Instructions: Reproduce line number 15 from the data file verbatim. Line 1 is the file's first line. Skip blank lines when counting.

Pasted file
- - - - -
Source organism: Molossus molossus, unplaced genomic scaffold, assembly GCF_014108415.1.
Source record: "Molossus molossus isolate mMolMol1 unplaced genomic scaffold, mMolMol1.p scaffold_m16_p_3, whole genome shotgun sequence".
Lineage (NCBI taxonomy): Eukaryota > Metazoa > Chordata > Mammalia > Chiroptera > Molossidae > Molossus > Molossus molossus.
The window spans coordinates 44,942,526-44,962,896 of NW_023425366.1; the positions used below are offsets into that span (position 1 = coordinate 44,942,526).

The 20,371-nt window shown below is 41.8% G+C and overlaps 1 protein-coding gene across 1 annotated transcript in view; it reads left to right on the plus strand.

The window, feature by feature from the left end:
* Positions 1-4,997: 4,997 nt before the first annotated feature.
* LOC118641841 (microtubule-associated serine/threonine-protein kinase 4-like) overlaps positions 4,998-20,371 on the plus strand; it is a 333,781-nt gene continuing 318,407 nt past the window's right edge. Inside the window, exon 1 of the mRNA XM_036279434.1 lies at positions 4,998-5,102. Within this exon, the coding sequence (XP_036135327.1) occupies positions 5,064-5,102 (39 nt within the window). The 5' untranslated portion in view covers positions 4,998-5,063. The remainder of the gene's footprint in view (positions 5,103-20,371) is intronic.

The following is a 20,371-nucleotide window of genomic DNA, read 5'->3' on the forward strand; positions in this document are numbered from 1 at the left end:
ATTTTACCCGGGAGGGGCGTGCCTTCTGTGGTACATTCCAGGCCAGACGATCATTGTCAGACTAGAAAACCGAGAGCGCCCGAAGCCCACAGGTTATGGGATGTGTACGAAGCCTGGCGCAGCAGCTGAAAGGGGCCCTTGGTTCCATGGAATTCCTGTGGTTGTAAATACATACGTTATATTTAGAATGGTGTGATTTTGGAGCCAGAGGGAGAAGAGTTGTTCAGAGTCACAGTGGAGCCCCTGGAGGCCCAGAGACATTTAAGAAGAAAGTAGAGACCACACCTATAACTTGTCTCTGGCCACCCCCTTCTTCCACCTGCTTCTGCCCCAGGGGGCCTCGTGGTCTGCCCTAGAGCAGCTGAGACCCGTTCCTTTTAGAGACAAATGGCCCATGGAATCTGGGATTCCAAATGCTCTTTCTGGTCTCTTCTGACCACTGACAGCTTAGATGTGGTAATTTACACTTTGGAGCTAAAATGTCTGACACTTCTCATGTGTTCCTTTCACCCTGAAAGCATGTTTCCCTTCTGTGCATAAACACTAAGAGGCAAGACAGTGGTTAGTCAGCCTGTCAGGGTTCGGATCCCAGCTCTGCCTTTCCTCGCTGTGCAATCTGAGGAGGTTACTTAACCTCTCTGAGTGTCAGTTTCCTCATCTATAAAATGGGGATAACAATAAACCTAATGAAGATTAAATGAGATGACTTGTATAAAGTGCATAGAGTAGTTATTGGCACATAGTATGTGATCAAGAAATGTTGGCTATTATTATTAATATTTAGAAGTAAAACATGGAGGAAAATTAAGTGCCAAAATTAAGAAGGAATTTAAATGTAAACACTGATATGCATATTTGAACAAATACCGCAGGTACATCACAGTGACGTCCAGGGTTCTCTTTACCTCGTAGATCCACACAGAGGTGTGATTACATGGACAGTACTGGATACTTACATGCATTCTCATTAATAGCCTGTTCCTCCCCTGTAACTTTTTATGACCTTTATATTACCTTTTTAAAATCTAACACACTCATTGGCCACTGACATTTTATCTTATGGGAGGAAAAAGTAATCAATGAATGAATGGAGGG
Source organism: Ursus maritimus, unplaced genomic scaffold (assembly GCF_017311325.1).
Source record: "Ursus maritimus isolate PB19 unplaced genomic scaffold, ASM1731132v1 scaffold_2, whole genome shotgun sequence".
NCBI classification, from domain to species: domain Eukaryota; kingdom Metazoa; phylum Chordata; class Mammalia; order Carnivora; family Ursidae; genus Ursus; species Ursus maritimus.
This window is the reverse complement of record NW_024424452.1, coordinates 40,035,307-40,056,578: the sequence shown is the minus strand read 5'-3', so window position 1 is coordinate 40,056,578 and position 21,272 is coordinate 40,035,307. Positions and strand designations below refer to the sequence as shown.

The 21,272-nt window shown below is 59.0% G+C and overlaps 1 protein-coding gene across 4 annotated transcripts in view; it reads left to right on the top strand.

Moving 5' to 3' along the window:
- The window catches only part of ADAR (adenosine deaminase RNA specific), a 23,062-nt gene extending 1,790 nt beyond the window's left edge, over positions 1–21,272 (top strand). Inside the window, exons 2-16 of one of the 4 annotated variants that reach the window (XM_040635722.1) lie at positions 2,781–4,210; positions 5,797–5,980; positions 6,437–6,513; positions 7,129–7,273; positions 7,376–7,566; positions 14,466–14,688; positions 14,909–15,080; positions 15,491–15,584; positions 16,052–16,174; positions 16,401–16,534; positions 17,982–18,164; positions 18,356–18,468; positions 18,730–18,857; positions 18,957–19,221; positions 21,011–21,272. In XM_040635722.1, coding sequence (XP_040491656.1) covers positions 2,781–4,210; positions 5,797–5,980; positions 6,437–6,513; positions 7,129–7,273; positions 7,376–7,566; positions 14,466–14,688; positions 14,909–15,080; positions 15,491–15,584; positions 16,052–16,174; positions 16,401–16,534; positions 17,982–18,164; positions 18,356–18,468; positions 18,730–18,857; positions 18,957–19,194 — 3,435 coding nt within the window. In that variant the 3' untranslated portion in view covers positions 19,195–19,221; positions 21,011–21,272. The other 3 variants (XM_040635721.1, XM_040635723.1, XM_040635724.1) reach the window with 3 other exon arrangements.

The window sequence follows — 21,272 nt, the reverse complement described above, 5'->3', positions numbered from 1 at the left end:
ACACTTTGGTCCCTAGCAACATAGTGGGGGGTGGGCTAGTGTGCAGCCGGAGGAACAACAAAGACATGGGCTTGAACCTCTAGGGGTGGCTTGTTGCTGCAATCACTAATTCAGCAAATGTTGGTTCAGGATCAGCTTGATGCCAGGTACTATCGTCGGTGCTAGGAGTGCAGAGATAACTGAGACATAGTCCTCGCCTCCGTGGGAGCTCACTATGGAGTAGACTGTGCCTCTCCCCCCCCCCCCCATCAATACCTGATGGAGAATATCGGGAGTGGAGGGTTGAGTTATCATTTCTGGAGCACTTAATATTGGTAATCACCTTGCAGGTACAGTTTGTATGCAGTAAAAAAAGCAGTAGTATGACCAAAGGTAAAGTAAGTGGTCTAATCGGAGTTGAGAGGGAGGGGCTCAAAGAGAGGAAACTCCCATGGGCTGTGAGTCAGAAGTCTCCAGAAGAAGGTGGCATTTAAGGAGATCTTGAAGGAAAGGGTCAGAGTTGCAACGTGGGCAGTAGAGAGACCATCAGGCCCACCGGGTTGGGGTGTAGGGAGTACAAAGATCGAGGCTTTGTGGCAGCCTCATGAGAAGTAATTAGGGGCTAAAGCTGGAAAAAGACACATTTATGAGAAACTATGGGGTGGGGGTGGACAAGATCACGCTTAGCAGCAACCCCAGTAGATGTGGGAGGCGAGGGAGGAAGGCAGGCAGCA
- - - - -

The 21,272-nt window shown below is 59.0% G+C and overlaps 1 protein-coding gene across 4 annotated transcripts in view; it reads left to right on the top strand.